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INSAM homepage until July 2009

Last modified July 01, 2009 13:11

INSAM homepage until July 2009

Those of you that follow INSAM more regularly may have observed that we did not update the site for some time. There were time constraints at the Bologna moderating and technical end, due to budget cuts, while we were organizing another set up of  the site, and I was in fact planning to quit, after eight years in charge of INSAM.

After moderation by some of the vice-presidents, we have now decided that we will launch the new website set up with immediate effect. The present team of Federica Rossi, Massimiliano Magli and myself will continue as complete volunteers  till late in 2010, when I will give the daily “sores” of this site  to a new president of INSAM, but will continue my support to its contents as founding president. For the launching of the INSAM electronic journal “Operational and Educational Agrometeorology”, planned in the course of next year, another solution will have to be found, given the time constraints of the present team.

We will highly appreciate your comments on the new set up, that we believe will make it easier to follow new additions to the site and also make searching for related issues in the past easier and faster. The illustrations are for the time being a set of third world “old timers” that I use in my Roving Seminars and other presentations throughout the world. We encourage you to send us such sets of agrometeorological issues from your work to replace the present set of illustrations in due course.

Since November I am heavily involved in working with farmers in Indonesia on several issues important in agrometeorology. I do that for a collaboration with an anthropologist of the Universitas Indonesia (UI), Jakarta, and her students at UI and the Universitas Gadjah Mada (UGM), Yogyakarta. The farmers are alumni of a recent Climate Field School (CFS) that has had no follow up sofar.  A paper on our work there appeared last December in the LEISA Magazine ( and an earlier version is now available under “Accounts of Operational Agrometeorology” on this website. We aim at getting some staff and students at UGM interested in “extension agrometeorology” and I gave one of my Roving Seminars on “Agrometeorological Services” there last month, with the same purpose.

We launched in November at Gunungkidul, Yogyakarta, Central Java, a  trial season of ten on-farm rainfall observations by farmer volunteers, that is a first in Indonesia. The majority of participating farmers here are women. We are using daily read and emptied commercially available farmer rain gauges of the type that we tried out in Dar es Salaam, Tanzania, in the early eighties. We compared them there with Snowdon rain gauges as used in the official Tanzanian network.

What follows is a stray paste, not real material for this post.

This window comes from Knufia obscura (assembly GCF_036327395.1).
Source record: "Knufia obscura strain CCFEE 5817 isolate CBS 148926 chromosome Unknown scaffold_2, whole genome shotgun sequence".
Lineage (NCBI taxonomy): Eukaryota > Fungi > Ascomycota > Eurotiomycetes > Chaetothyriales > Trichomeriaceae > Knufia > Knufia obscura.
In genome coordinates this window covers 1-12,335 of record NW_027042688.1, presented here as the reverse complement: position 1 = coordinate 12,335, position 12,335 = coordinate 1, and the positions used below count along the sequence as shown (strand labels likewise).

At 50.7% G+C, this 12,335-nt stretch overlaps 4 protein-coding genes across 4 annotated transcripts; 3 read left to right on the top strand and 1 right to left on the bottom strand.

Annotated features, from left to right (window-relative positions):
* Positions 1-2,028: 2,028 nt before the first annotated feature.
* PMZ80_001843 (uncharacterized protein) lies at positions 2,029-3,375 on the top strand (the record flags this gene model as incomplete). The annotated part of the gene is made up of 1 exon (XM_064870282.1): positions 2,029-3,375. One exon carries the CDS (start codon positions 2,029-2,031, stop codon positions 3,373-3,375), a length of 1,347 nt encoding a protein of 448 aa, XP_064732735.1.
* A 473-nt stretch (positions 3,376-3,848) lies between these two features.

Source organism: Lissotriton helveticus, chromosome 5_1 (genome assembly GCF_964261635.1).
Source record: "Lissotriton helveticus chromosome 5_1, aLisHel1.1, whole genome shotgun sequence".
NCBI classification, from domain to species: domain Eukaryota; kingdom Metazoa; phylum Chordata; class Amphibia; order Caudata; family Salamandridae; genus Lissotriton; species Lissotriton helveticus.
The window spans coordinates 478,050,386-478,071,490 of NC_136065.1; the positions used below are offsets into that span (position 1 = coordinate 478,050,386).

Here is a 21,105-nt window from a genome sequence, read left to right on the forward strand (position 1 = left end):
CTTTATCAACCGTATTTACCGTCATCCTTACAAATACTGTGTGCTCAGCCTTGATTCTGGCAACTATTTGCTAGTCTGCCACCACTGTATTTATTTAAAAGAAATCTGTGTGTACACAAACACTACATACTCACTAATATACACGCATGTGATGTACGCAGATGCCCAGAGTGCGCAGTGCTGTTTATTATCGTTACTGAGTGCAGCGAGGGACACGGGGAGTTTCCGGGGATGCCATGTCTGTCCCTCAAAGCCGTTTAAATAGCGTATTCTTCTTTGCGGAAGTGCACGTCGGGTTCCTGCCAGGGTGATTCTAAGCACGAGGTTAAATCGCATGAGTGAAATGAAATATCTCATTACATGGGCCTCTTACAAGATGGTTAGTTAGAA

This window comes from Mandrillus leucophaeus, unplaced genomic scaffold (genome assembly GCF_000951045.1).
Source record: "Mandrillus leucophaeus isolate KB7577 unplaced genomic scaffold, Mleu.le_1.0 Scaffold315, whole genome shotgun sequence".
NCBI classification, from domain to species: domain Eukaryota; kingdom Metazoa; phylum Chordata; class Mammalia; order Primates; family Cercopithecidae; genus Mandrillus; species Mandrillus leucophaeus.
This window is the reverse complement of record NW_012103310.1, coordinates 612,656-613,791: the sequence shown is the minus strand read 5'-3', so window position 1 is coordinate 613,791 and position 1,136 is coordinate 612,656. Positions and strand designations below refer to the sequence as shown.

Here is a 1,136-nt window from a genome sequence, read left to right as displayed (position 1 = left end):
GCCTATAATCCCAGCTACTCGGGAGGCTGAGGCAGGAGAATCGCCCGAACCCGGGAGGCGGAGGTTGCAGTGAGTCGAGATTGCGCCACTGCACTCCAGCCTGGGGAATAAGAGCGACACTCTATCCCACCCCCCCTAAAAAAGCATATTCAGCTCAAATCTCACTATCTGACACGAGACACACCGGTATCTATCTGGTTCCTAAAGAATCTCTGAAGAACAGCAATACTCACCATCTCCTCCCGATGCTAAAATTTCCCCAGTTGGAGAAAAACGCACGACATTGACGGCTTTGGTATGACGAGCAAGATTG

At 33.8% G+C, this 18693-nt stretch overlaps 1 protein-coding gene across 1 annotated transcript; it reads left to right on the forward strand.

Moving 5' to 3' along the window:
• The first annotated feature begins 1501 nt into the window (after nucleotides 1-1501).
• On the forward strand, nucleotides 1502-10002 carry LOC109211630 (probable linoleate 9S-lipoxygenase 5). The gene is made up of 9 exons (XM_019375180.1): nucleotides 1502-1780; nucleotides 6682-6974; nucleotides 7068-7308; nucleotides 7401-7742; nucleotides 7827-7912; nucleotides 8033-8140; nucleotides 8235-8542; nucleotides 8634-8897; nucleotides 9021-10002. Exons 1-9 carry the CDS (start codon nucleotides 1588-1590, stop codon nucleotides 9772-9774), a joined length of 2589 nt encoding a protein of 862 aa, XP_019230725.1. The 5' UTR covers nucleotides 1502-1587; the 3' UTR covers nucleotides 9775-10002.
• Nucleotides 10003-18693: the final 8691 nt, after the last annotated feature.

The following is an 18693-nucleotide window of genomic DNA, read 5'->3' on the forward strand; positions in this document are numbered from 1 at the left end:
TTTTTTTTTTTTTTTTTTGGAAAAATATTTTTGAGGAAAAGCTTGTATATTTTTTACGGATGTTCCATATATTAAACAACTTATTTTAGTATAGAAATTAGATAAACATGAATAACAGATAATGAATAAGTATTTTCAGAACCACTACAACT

The main success we are proud of here is that farmers immediately related the quantitative data to water in and on the soil and actual crop growth in their respective fields, intercomparing the data and the agronomical consequences. In this “La Nina” year, with abundant rainfall for most of Indonesia, advantages and disadvantages of water conservation by added field dikes, as advocated by the CFS, is one of the issues discussed. Do we in such a year need drainage facilities as well? We had a day of maximum rainfall between 100 and 140 mm!

In the same collaboration, we are planning another trial of rainfall observations in farmer fields in Indramayu, west of Jakarta in West Java, at the start of the next rainy season, with 50 to 60 volunteer farmers over a much larger area. Here we will use a locally developed metal cylinder with identical diameter at top and bottom, using a dip stick to measure height of rainfall, also on a daily basis. This is the same idea I already launched from the Netherlands to aid workers in 1970. The main issues are in fact not only to have a high density of on-farm rainfall data, but also to have a group of farmers collaborating on an issue of mutual interest, while at the same time coming together and interacting by radio for organizing themselves for other purposes.

In a recent day of mutual consultations in Indramayu, we asked farmers what their needs were that they would want CFSs to deal with in the future, as part of a programme of “Rural Response to Climate Change”. We came to several interesting conclusions in that discussion. Firstly, even within an area like Indramayu, different parts have different priority problems to be tackled. The rice farmers that use irrigation have different issues they want to have addressed from those that do rainfed agriculture; and even within the irrigated areas, one river basin has different priorities from another. Farmers near the coast, with sea water intrusion problems, need again other issues to take care off.

In each of these various parts of this region of say less than 10.000 km2 in total, crop and/or variety choices and the also climate related cultural measures may have to be made and organized differently. Water management issues are very different. The top down, one region one issue, type of approach by the Government is not suitable for their actual needs. They want NGOs to help in organizing CFSs in response farming differently, and they want scientists to be involved with services from “science shops” (“help desks”) to assist the CFS intermediaries as trainers. We still have very  much to learn and to do!

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